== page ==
$$\{\begin{array}{c}{E}_{K}\left(k,n\right)=\frac{\rho}{2}\overrightarrow{V}{\left(k,n\right)}^{H}\overrightarrow{V}\left(k,n\right)=\frac{\rho}{2}\left({\left{V}_{x}\left(k,n\right)\right}^{2}+{\left{V}_{y}\left(k,n\right)\right}^{2}+{\left{V}_{z}\left(k,n\right)\right}^{2}\right)\\ {E}_{P}\left(k,n\right)=\frac{1}{2\rho {c}^{2}}P\left(k,n\right)*P\left(k,n\right)=\frac{1}{2\rho {c}^{2}}{\leftP\left(k,n\right)\right}^{2}\end{array}$$

It shall be noted that the active directional vector D_{a} (k,n) and the reactive directional vector D_{r} (k,n) are here normalized by the energies E_{K} (k,n) and E_{P} (k,n), but could be calculated otherwise. It shall be noted that that a minus sign is added to the expressions of the active directional vector D_{a} (k,n) and reactive directional vector D_{r} (k,n) in order to have them directed from the reference listening point O towards the unitary circle. It would be possible to omit the minus sign, in which case the vectors would be pointing towards the reference listening point O.

Once the active directional vector D_{a} (k,n), the reactive directional vector D_{r} (k,n), the sound pressure value P(k,n) and the sound velocity vector V (k,n) (or the equivalents thereof) have been determined, it is possible to perform the audio source extraction (step S12) for determining positions and timefrequency signal values of virtual sound sources (step S32).
AUDIO SOURCE EXTRACTION

The method requires determining the attributes (position and timefrequency signal values) of virtual sound sources that will be used thereafter to determine the signals of the electroacoustic transducers of the actual spatial configuration.

For each timefrequency tile, the active directional vector D_{a} (k,n) and the reactive directional vector D_{r} (k,n) are used to determine the positions of the virtual sound sources with respect to the reference listening point in a virtual spatial configuration (step S32).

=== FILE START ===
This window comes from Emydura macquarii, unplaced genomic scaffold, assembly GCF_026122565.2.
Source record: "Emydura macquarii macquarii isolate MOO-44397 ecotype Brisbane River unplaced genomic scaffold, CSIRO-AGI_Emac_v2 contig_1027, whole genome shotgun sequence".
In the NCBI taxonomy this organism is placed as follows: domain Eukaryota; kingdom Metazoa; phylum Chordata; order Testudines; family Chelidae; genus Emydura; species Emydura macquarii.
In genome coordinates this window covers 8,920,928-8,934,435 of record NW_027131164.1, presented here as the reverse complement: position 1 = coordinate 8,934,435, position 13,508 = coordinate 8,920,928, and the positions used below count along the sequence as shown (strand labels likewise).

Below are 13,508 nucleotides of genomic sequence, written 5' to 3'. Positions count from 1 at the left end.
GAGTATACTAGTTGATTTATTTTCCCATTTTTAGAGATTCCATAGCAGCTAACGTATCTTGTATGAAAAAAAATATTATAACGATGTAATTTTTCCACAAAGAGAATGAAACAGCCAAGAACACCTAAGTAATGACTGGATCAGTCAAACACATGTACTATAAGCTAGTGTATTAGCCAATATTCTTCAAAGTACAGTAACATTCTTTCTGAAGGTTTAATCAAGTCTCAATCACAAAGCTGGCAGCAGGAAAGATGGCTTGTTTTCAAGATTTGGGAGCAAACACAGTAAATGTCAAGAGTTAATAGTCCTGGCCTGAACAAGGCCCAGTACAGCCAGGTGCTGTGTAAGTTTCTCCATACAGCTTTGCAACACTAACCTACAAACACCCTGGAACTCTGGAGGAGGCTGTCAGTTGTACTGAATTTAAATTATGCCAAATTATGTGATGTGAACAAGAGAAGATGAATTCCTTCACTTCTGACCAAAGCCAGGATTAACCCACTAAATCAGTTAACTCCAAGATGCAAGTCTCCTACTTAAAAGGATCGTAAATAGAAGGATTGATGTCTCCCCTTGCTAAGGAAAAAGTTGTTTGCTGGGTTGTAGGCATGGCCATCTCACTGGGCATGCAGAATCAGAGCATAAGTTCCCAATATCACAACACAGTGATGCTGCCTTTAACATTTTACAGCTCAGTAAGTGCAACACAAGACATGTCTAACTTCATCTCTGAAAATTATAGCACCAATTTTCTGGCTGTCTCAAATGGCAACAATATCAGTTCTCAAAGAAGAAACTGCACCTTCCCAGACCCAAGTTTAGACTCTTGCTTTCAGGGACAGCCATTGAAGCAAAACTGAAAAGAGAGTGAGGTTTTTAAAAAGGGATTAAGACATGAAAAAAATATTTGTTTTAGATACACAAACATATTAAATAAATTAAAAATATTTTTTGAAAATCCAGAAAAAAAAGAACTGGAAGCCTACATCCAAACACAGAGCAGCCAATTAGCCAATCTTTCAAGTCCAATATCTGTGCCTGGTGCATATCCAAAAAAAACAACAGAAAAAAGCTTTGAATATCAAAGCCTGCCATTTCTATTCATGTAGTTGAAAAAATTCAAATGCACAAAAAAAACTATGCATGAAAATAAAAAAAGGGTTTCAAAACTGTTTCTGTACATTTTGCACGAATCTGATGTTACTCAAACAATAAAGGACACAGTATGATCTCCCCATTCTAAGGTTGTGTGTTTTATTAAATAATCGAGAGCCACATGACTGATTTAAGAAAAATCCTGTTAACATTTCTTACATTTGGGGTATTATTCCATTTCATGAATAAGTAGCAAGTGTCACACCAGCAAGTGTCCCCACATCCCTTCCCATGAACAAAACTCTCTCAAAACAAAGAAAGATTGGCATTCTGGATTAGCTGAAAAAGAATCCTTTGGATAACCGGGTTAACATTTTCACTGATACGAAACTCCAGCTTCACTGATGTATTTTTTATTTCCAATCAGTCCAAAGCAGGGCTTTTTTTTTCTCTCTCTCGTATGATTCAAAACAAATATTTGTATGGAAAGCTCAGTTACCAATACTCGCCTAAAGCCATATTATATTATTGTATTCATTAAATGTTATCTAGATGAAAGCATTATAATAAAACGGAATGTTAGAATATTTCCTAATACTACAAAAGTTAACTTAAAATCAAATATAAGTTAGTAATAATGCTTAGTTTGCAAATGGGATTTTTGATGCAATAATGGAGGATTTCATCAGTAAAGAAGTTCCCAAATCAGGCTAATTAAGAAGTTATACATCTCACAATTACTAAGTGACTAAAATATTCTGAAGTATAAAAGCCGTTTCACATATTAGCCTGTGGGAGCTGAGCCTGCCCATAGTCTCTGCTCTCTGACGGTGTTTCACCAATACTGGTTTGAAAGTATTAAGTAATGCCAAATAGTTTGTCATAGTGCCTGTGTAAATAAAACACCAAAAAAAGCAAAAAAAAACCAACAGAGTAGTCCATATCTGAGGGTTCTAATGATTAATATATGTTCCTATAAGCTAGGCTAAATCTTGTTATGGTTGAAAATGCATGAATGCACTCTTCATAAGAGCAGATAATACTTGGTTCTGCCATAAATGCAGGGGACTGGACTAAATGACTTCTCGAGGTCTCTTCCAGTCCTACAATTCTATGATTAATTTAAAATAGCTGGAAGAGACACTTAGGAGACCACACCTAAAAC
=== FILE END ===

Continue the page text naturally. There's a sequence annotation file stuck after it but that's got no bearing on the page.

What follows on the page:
The determined positions of the virtual sound sources, the active directional vector D_{a} (k,n), the reactive directional vector D_{r} (k,n), the sound pressure value P(k,n) and the sound velocity vector V (k,n) are used to determine virtual firstorder directional microphone signals (step S122) corresponding to the sounds that would be acquired by virtual microphones arranged at the reference listening point O and directed towards each virtual sound sources. There are as many virtual microphones as virtual sound sources.

A virtual microphone signal is a function of the sum of the sound pressure value
P(
k,n), and of the scalar product between the sound velocity vector
V (
k,n) and a unitary vector in the direction of a sound source, possibly weighted by the density of air
ρ and the speed of sound
c. For example, a virtual cardioid microphone signal
M_{j} (
k,n) associated with a virtual sound source arranged in the direction defined by
s_{J} (
k,n) can be calculated as follows:
$${M}_{j}\left(k,n\right)=\frac{P\left(k,n\right)+\mathit{\rho c}\overrightarrow{V}\left(k,n\right)\mathrm{.}\overrightarrow{{s}_{j}}\left(k,n\right)}{2}$$

A virtual microphone signal highlights the sound of the corresponding virtual sound source perceived at the reference listening point O, but also contains interferences from the other virtual sound sources. However, defining the virtual microphone signals for every virtual sound source allows identifying the virtual sound source signal of each virtual sound source.

It shall be noted that spatial manipulation may be performed by modifying the positions of the virtual sound sources. This approach is much safer than modifying the input channel data side defining the prescribed positions, because the original primary/ambient energy ratio is kept.

The details of the source extraction process however change depending on the number of virtual sound sources. The audio source extraction process estimates the locations and frequency signal values of virtual sound sources that generate the same sound field characteristics as the sound field defined by the timedependent input audio signals in the prescribed configuration. Sourcerelated sound field models need to be defined, as the audio source extraction process may be highly different from one model to another. Indeed, two models are reliable with the analysis based on the exploitation of both the active and reactive components of the acoustical intensity, a model with two sound sources and a model with three sound sources.

The "twosource" model handles the diffuseness (and thus makes use of the reactive component) as an indicator of the perceptual width of a sound source or local diffuseness. Two sound sources are sufficient to simulate a wider sound source, their spatial and signal correlation defining the perceived wideness of this composite sound source.

The "threesource" model handles the diffuseness (and thus makes use of the reactive component) as an indicator of the ambience level within the sound scene or global diffuseness. Two uncorrelated sound sources of opposite directions are suitable to simulate this ambient component.

It is explained below how to proceed with two virtual sound sources or three virtual sound sources.
SOURCE EXTRACTION: TWO VIRTUAL SOUND SOURCES